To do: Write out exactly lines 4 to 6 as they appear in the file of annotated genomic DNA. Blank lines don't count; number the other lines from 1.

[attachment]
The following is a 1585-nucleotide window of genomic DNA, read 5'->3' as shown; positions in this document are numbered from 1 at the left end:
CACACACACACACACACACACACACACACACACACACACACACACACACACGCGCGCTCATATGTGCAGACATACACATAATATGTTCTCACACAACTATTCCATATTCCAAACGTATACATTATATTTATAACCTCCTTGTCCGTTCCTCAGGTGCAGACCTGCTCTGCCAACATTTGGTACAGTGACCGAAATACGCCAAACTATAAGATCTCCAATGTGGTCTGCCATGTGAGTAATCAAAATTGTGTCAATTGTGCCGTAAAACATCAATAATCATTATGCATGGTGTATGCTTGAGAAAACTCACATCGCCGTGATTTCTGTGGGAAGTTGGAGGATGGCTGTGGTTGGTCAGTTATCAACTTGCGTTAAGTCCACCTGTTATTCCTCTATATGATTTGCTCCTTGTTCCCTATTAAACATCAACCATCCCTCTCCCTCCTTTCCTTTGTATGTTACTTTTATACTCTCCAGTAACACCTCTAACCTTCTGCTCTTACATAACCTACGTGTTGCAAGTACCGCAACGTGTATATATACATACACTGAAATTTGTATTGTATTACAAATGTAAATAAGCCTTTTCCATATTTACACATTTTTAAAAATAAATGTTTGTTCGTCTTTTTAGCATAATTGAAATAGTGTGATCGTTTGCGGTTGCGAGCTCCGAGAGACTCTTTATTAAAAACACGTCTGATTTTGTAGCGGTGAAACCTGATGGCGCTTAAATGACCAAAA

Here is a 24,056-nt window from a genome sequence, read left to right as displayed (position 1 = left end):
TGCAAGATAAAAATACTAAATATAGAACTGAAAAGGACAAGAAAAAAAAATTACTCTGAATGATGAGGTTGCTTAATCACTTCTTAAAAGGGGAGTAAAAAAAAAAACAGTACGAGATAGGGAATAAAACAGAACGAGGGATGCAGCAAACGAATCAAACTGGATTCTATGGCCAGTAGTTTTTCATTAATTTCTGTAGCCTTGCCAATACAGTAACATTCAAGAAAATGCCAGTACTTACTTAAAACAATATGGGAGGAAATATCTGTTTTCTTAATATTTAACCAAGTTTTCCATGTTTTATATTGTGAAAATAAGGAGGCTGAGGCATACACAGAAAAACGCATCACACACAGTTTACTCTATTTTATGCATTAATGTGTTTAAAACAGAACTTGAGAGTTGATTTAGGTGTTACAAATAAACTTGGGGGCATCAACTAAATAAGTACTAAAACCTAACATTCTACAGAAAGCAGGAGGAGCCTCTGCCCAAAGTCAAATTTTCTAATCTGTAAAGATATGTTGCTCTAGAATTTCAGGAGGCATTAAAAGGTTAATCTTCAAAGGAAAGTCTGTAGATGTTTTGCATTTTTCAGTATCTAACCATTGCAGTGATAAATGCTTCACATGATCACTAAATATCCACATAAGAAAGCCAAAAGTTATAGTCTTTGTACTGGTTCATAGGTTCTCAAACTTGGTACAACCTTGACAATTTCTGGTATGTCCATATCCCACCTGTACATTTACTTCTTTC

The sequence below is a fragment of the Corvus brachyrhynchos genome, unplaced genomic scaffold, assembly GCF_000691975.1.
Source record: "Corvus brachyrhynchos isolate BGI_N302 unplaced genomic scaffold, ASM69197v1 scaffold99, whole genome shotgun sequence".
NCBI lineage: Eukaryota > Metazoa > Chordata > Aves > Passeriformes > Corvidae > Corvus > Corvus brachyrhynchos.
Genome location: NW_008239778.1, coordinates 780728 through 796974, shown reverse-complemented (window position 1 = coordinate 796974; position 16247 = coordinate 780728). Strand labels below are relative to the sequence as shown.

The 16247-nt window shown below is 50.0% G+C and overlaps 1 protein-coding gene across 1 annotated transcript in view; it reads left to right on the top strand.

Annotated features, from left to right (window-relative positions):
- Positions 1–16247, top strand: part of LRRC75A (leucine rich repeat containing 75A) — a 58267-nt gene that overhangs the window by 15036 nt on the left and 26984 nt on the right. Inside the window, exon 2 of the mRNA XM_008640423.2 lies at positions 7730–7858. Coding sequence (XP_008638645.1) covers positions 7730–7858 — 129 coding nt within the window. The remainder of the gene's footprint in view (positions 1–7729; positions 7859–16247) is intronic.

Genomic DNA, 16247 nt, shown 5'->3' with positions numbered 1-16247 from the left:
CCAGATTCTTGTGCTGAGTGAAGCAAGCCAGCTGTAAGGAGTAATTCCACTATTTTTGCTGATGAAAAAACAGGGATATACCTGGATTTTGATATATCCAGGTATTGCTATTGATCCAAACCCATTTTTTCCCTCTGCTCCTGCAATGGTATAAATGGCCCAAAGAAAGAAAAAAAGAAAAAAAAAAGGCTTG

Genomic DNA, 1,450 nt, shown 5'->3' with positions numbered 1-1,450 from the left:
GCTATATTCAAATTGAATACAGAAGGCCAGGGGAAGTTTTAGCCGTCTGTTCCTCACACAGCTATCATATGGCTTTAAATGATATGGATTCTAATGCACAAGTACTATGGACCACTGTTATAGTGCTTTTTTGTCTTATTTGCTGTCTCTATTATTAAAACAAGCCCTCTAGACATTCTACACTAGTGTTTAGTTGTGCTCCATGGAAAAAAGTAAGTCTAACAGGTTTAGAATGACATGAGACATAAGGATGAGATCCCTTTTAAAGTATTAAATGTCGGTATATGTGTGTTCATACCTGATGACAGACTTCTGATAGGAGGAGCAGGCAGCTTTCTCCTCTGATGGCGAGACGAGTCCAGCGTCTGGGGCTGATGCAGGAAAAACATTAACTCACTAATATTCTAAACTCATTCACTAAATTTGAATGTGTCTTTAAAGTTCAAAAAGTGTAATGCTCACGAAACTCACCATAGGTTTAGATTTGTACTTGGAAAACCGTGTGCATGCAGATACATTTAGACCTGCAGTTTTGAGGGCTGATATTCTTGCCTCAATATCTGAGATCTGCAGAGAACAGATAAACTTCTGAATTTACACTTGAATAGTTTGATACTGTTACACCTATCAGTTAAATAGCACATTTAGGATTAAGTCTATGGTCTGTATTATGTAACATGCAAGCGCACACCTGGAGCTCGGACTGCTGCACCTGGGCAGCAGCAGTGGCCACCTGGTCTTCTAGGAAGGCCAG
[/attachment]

TGCAAGATAAAAATACTAAATATAGAACTGAAAAGGACAAGAAAAAAAAATTACTCTGAATGATGAGGTTGCTTAATCACTTCTTAAAAGGGGAGTAAAAAAAAAAACAGTACGAGATAGGGAATAAAACAGAACGAGGGATGCAGCAAACGAATCAAACTGGATTCTATGGCCAGTAGTTTTTCATTAATTTCTGTAGCCTTGCCAATACAGTAACATTCAAGAAAATGCCAGTACTTACTTAAAACAATATGGGAGGAAATATCTGTTTTCTTAATATTTAACCAAGTTTTCCATGTTTTATATTGTGAAAATAAGGAGGCTGAGGCATACACAGAAAAACGCATCACACACAGTTTACTCTATTTTATGCATTAATGTGTTTAAAACAGAACTTGAGAGTTGATTTAGGTGTTACAAATAAACTTGGGGGCATCAACTAAATAAGTACTAAAACCTAACATTCTACAGAAAGCAGGAGGAGCCTCTGCCCAAAGTCAAATTTTCTAATCTGTAAAGATATGTTGCTCTAGAATTTCAGGAGGCATTAAAAGGTTAATCTTCAAAGGAAAGTCTGTAGATGTTTTGCATTTTTCAGTATCTAACCATTGCAGTGATAAATGCTTCACATGATCACTAAATATCCACATAAGAAAGCCAAAAGTTATAGTCTTTGTACTGGTTCATAGGTTCTCAAACTTGGTACAACCTTGACAATTTCTGGTATGTCCATATCCCACCTGTACATTTACTTCTTTC

The sequence below is a fragment of the Corvus brachyrhynchos genome, unplaced genomic scaffold, assembly GCF_000691975.1.
Source record: "Corvus brachyrhynchos isolate BGI_N302 unplaced genomic scaffold, ASM69197v1 scaffold99, whole genome shotgun sequence".